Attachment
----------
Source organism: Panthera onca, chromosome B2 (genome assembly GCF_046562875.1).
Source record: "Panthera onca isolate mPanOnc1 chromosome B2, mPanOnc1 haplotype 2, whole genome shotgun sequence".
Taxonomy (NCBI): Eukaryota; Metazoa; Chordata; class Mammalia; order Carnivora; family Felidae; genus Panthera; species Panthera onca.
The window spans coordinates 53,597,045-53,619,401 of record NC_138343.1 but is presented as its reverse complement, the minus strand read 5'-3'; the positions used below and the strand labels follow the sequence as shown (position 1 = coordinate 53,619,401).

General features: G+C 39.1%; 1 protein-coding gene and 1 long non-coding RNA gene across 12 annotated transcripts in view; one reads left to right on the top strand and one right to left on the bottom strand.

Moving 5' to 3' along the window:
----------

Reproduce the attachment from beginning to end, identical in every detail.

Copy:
Source organism: Panthera onca, chromosome B2 (genome assembly GCF_046562875.1).
Source record: "Panthera onca isolate mPanOnc1 chromosome B2, mPanOnc1 haplotype 2, whole genome shotgun sequence".
Taxonomy (NCBI): Eukaryota; Metazoa; Chordata; class Mammalia; order Carnivora; family Felidae; genus Panthera; species Panthera onca.
The window spans coordinates 53,597,045-53,619,401 of record NC_138343.1 but is presented as its reverse complement, the minus strand read 5'-3'; the positions used below and the strand labels follow the sequence as shown (position 1 = coordinate 53,619,401).

General features: G+C 39.1%; 1 protein-coding gene and 1 long non-coding RNA gene across 12 annotated transcripts in view; one reads left to right on the top strand and one right to left on the bottom strand.

Moving 5' to 3' along the window: